October 29, 2018
Here is a brief summary of the special public meeting of the Geauga County Budget Commission on the Russell Township Park District (1545)’s budget issues:
Geauga County Auditor Chuck Walder made a very clear and understandable presentation on the history of the 1545’s budget problems, the Budget Commission’s decision not to approve the 1545’s budget, and the current state of their ongoing budget problems. He also raised a new issue that his office discovered (point 1 below).
In essence, 3 things were clear to me after the presentation:
1. There is a serious issue, recently discovered by the Chief Compliance Officer of the Auditor’s office, that puts all actions of the 1545 since last November, including the lease to GPD, in question. Ohio Revised Code 1545.05(A) requires that each commissioner’s bond “be approved by and filed with the county auditor.” No bonds for the current commissioners have been approved by or filed with the Auditor’s office. Ohio Revised Code 3.30 provides that the failure of an official to file a bond and qualify for the performance of duties is to be deemed a refusal to accept the appointment to office. Therefore, the 1545 does not have duly appointed commissioners and has been functioning without them for nearly a year.
2. It is highly likely that the 1545 has much more than $30,000 in the General Fund, probably enough to cover maintenance of our Russell parks for the next 5 years. Because the 1545 has refused to show the public the report of their accountant that allegedly states that they have a balance of $30,000, the public can’t know for sure. The County Auditor believes, I think reasonably based on the numbers available to him, that the 1545’s accountant may have confused inside and outside millage. The 1545 could actually have more like $130,000 in it’s General Fund.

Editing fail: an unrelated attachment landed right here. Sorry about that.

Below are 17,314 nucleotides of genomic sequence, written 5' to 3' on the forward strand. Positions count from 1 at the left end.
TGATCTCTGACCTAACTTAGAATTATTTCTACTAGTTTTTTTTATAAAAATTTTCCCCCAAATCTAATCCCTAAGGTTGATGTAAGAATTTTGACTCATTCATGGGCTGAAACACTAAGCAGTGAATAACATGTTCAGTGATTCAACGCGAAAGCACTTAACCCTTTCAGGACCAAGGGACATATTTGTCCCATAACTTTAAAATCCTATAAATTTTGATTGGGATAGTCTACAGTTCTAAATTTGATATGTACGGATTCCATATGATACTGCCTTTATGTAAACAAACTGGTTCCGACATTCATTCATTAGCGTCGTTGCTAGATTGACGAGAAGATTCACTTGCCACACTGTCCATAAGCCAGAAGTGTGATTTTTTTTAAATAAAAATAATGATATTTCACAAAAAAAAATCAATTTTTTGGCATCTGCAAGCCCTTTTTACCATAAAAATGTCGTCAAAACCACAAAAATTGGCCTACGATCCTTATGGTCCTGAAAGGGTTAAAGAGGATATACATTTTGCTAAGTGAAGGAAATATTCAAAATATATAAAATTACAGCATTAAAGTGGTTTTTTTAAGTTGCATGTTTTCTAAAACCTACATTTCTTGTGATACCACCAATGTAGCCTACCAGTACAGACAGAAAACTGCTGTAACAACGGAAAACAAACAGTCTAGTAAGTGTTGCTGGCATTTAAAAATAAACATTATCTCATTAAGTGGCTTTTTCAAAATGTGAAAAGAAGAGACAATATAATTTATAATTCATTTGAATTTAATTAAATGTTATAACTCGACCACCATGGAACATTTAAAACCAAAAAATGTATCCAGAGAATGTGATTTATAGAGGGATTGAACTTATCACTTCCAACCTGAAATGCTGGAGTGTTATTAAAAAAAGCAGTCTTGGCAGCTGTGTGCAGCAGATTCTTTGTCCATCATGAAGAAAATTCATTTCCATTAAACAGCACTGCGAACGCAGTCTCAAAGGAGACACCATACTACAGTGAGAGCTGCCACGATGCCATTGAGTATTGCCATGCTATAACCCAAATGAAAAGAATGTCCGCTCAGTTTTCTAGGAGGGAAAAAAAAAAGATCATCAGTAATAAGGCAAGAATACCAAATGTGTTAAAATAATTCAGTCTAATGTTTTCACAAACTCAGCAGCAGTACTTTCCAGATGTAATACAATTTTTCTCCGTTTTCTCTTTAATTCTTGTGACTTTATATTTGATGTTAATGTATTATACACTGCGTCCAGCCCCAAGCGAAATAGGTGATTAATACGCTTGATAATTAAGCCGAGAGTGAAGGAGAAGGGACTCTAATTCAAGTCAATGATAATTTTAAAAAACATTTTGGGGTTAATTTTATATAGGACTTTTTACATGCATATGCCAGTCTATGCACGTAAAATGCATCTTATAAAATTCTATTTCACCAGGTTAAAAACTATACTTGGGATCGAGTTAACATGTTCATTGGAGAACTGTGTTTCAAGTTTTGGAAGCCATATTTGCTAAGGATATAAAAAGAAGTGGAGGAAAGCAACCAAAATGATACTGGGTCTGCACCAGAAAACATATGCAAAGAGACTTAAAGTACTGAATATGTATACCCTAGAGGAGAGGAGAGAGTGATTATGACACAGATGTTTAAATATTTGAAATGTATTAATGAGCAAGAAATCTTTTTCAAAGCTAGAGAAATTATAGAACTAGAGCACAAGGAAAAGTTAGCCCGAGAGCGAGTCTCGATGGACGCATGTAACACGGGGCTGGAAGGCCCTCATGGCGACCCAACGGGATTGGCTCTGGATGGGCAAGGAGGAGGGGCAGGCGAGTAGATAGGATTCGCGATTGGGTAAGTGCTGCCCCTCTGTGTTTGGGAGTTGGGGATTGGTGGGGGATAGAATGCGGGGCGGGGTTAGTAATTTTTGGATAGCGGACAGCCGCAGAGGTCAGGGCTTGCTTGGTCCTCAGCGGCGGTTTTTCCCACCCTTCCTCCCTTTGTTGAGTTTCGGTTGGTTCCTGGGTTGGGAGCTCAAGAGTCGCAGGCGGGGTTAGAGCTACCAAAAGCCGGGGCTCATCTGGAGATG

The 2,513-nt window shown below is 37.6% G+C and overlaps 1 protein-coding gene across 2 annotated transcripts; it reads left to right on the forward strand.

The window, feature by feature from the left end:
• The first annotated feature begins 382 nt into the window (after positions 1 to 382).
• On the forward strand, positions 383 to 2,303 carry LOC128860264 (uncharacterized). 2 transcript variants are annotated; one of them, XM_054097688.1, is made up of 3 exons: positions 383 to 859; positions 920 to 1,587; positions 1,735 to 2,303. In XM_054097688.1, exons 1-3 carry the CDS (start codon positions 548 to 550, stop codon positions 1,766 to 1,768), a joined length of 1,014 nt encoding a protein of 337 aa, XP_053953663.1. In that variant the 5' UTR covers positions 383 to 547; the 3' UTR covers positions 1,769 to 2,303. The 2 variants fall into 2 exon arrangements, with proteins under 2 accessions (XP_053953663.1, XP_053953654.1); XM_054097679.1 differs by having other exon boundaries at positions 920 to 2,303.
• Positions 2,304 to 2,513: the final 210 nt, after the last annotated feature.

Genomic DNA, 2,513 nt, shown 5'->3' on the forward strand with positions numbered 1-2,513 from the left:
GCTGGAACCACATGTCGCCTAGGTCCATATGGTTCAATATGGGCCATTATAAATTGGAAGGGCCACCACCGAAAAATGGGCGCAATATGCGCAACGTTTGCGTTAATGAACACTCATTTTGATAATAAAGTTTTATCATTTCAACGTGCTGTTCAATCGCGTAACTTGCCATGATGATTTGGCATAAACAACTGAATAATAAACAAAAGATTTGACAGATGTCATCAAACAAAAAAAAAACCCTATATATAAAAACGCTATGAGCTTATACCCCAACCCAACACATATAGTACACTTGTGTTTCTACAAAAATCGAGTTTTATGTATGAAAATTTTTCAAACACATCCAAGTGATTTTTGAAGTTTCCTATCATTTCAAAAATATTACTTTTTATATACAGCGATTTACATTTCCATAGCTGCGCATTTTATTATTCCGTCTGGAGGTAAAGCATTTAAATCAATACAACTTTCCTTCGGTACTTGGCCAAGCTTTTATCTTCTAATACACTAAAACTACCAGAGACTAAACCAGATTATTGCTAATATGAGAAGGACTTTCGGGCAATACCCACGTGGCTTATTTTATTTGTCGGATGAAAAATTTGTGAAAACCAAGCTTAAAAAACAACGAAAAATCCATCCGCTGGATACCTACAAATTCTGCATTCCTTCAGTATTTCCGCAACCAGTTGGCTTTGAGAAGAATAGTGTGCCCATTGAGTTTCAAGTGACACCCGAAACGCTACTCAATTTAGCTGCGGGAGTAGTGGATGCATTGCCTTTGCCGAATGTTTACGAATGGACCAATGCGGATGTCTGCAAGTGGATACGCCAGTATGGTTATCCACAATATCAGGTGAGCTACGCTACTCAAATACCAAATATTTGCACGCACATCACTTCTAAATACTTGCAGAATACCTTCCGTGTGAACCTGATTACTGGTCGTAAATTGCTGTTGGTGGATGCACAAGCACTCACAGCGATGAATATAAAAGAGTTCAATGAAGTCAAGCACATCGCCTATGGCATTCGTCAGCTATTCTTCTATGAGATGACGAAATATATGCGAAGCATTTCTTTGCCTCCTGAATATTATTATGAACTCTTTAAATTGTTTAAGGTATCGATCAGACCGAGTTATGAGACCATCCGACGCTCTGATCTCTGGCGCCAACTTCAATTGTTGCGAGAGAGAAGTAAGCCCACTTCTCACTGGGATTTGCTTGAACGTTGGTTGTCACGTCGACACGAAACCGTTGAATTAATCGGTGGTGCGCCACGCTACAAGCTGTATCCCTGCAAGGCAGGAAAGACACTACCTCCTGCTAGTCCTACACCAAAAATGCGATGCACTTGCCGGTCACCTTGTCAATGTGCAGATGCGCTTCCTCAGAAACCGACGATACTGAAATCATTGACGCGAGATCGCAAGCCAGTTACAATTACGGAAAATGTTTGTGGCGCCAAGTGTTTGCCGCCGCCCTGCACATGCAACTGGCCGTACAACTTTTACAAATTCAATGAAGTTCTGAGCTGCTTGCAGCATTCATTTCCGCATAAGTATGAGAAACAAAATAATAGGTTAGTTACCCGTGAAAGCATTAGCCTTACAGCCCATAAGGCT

3. The contention that previous 1545 boards split the land acquisition levy money 80%/20% to land acquisition and general funds, respectively is flat out wrong. In the past, the 1545 received a lump sum that included both land acquisition levy money and inside millage from the township. For many years, 20% of that lump sum represented the inside millage and 80% represented the levy money. When the township cut back on millage to the 1545, those percentages changed, but the 1545 continued to put 20% of the lump sum payment into the general fund when a higher percent of the lump sum belonged to the land acquisition fund.
I will keep you posted on further developments.